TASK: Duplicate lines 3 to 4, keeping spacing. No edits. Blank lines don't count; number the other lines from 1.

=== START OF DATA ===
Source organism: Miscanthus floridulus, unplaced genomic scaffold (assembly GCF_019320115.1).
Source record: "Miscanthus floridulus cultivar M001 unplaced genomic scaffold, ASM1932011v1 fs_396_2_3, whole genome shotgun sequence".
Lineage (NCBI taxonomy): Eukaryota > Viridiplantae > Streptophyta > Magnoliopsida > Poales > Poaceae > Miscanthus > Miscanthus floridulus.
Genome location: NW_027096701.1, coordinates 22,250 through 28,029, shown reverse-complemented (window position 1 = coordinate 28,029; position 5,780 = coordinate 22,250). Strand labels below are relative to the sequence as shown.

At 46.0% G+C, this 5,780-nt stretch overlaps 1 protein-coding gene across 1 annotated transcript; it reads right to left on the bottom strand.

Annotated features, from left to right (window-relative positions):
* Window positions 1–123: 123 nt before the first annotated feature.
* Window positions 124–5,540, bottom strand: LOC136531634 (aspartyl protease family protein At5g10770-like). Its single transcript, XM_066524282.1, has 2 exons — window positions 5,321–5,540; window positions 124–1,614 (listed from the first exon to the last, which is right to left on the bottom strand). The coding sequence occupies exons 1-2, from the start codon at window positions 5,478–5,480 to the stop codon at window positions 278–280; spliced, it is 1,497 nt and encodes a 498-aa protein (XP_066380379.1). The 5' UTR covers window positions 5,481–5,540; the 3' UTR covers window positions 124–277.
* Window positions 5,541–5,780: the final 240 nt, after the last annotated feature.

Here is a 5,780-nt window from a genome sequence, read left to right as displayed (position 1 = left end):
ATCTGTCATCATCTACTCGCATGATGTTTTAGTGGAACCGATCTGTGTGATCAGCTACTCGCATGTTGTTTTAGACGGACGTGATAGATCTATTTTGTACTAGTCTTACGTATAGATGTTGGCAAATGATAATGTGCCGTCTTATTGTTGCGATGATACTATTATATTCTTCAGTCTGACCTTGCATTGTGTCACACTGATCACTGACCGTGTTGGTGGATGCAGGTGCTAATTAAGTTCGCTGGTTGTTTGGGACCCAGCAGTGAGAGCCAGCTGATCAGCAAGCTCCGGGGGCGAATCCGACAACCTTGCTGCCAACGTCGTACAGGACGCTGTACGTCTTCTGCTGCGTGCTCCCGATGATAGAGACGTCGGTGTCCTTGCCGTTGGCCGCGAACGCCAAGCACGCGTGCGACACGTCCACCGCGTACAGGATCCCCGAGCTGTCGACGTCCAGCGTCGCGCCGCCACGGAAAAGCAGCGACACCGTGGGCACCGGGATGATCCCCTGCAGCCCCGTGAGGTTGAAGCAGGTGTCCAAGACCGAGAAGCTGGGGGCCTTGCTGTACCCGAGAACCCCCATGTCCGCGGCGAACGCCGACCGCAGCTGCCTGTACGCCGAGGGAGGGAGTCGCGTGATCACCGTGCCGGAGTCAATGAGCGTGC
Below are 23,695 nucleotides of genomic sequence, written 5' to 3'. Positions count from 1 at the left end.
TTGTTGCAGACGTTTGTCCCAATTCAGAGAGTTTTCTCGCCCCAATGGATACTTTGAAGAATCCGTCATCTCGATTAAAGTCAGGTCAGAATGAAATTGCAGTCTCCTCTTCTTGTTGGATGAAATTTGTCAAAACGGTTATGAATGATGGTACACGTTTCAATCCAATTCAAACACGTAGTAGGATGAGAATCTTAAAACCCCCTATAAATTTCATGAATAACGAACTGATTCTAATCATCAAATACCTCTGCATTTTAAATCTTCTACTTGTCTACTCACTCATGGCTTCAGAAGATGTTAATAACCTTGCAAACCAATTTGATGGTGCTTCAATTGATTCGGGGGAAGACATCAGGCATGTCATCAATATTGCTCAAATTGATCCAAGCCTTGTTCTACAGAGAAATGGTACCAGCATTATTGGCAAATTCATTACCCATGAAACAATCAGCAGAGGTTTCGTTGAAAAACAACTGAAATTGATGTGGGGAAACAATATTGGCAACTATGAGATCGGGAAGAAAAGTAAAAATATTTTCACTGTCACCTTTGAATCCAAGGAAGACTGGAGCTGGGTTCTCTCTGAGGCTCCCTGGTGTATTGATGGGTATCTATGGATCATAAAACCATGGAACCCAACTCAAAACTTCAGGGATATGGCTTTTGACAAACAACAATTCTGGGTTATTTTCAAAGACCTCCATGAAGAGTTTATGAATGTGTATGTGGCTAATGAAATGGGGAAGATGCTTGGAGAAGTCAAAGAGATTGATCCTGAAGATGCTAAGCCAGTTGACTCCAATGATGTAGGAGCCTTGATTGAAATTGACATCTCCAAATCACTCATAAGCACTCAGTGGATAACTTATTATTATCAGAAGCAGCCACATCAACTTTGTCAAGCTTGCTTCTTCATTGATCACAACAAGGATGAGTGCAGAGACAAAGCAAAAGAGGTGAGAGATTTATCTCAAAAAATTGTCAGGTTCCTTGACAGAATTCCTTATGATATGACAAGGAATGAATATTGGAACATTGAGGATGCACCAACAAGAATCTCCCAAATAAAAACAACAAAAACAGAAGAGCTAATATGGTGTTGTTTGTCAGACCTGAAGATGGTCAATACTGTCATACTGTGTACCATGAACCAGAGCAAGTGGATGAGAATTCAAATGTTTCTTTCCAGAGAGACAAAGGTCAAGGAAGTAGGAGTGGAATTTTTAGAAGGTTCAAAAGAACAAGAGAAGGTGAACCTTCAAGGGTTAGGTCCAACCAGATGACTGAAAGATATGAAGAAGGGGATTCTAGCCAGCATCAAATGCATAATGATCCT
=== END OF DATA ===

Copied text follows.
Lineage (NCBI taxonomy): Eukaryota > Viridiplantae > Streptophyta > Magnoliopsida > Poales > Poaceae > Miscanthus > Miscanthus floridulus.
Genome location: NW_027096701.1, coordinates 22,250 through 28,029, shown reverse-complemented (window position 1 = coordinate 28,029; position 5,780 = coordinate 22,250). Strand labels below are relative to the sequence as shown.